Provan, J; Powell, W; Waugh, R

1996-06-01

21

Possible pitfalls in motherless paternity analysis with related putative fathers  

Microsoft Academic Search

Nowadays, more and more paternity cases are carried out investigating only child and putative father, mostly for economical or private reasons. Usually, reliable results can be obtained and the putative father can be included or ruled out with a high certainty. Considerable problems might arise when a relative of the biological father is investigated as being the putative father. In

Nicole von Wurmb-Schwark; Victoria Mályusz; Eva Simeoni; Eberhard Lignitz; Micaela Poetsch

2006-01-01

22

Automation of genetic linkage analysis using florescent microsatellite markers  

Microsoft Academic Search

Automation of the typing of genetic markers offers advantages of speed, accuracy, and cost in the mapping of genetic traits and the construction of high-resolution linkage maps. The authors have developed an automated linkage analysis system by (i) using a robotic pipettor to set up polymerase chain reactions (PCR) to amplify microsatellites with incorporation of a single fluorescent label; (ii)

D. C. Mansfield; A. F. Brown; D. K. Green

1994-01-01

23

Genetic analysis of two common carp broodstocks by RAPD and microsatellite markers  

Microsoft Academic Search

The whole broodstock of two Hungarian common carp farms—80 and 196 individuals—was analyzed by using random amplified polymorphic DNA (RAPD) assay and microsatellite analysis. Ten polymorphic RAPD markers and four microsatellites were selected to genotype both of the stocks. As expected, microsatellite analysis revealed more detailed information on genetic diversities than RAPD assay. Results obtained with both types of DNA

Richárd Bártfai; Sándor Egedi; Gen Hua Yue; Balázs Kovács; Béla Urbányi; Gizella Tamás; László Horváth; László Orbán

2003-01-01

24

The Y chromosome in forensic analysis and paternity testing  

Microsoft Academic Search

The male specificity of the human Y chromosome makes it potentially useful in forensic studies and paternity testing, and\\u000a markers are now available which will allow its usefulness to be assessed in practice. However, while it can be used confidently\\u000a for exclusions, the unusual properties of the Y mean that inclusions will be very difficult to make: haplotypes are confined

M. A. Jobling; A. Pandya; C. Tyler-Smith

1997-01-01

25

Prenatal and newborn paternity testing with DNA analysis.  

PubMed

In rape against youthful girls which yields pregnancy after the abortion DNA examinations can be performed from the aborted foetal material to provide evidence of paternity of the suspect. In our present work we demonstrate six cases: four of them are rape cases and two where the mother abandoned her newborn baby. These cases proved that DNA-STR profiles can be determined from foetus after the abortion and perpetrator of a rape can be found. Due to our result we suggest that not only placenta but also bloody vernix caseosa is useful tissue for identifying the putative mother because vernix caseosa can be the carrier of the mother's blood. PMID:15694732

Csete, K; Beer, Zs; Varga, T

2005-01-17

26

Paternal uniparental disomy for chromosome 1 revealed by molecular analysis of a patient with pycnodysostosis.  

PubMed Central

Molecular analysis of a patient affected by the autosomal recessive skeletal dysplasia, pycnodysostosis (cathepsin K deficiency; MIM 265800), revealed homozygosity for a novel missense mutation (A277V). Since the A277V mutation was carried by the patient's father but not by his mother, who had two normal cathepsin K alleles, paternal uniparental disomy was suspected. Karyotyping of the patient and of both parents was normal, and high-resolution cytogenetic analyses of chromosome 1, to which cathepsin K is mapped, revealed no abnormalities. Evaluation of polymorphic DNA markers spanning chromosome 1 demonstrated that the patient had inherited two paternal chromosome 1 homologues, whereas alleles for markers from other chromosomes were inherited in a Mendelian fashion. The patient was homoallelic for informative markers mapping near the chromosome 1 centromere, but he was heteroallelic for markers near both telomeres, establishing that the paternal uniparental disomy with partial isodisomy was caused by a meiosis II nondisjunction event. Phenotypically, the patient had normal birth height and weight, had normal psychomotor development at age 7 years, and had only the usual features of pycnodysostosis. This patient represents the first case of paternal uniparental disomy of chromosome 1 and provides conclusive evidence that paternally derived genes on human chromosome 1 are not imprinted.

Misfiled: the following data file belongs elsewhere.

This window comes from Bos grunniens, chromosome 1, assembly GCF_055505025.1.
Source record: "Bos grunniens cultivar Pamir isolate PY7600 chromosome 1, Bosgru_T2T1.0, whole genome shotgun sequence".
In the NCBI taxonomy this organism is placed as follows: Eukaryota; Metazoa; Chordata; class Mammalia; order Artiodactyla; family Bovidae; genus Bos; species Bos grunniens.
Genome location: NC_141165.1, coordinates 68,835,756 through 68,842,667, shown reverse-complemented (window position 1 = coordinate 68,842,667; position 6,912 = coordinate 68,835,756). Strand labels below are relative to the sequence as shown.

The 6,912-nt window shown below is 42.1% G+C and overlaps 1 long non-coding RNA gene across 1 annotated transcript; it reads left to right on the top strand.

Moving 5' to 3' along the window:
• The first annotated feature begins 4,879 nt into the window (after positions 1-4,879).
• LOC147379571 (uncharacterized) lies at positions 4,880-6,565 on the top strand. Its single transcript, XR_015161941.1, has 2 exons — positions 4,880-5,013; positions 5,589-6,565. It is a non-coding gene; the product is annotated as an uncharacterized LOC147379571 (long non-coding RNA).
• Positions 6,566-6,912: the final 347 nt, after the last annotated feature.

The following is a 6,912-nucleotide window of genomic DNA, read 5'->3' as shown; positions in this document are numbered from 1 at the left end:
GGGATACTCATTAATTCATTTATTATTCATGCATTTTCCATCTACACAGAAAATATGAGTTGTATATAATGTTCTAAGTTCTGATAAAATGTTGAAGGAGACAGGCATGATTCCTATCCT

Gelb, B D; Willner, J P; Dunn, T M; Kardon, N B; Verloes, A; Poncin, J; Desnick, R J

1998-01-01

27

Paternal uniparental disomy for chromosome 1 revealed by molecular analysis of a patient with pycnodysostosis.  

PubMed

Molecular analysis of a patient affected by the autosomal recessive skeletal dysplasia, pycnodysostosis (cathepsin K deficiency; MIM 265800), revealed homozygosity for a novel missense mutation (A277V). Since the A277V mutation was carried by the patient's father but not by his mother, who had two normal cathepsin K alleles, paternal uniparental disomy was suspected. Karyotyping of the patient and of both parents was normal, and high-resolution cytogenetic analyses of chromosome 1, to which cathepsin K is mapped, revealed no abnormalities. Evaluation of polymorphic DNA markers spanning chromosome 1 demonstrated that the patient had inherited two paternal chromosome 1 homologues, whereas alleles for markers from other chromosomes were inherited in a Mendelian fashion. The patient was homoallelic for informative markers mapping near the chromosome 1 centromere, but he was heteroallelic for markers near both telomeres, establishing that the paternal uniparental disomy with partial isodisomy was caused by a meiosis II nondisjunction event. Phenotypically, the patient had normal birth height and weight, had normal psychomotor development at age 7 years, and had only the usual features of pycnodysostosis. This patient represents the first case of paternal uniparental disomy of chromosome 1 and provides conclusive evidence that paternally derived genes on human chromosome 1 are not imprinted. PMID:9529353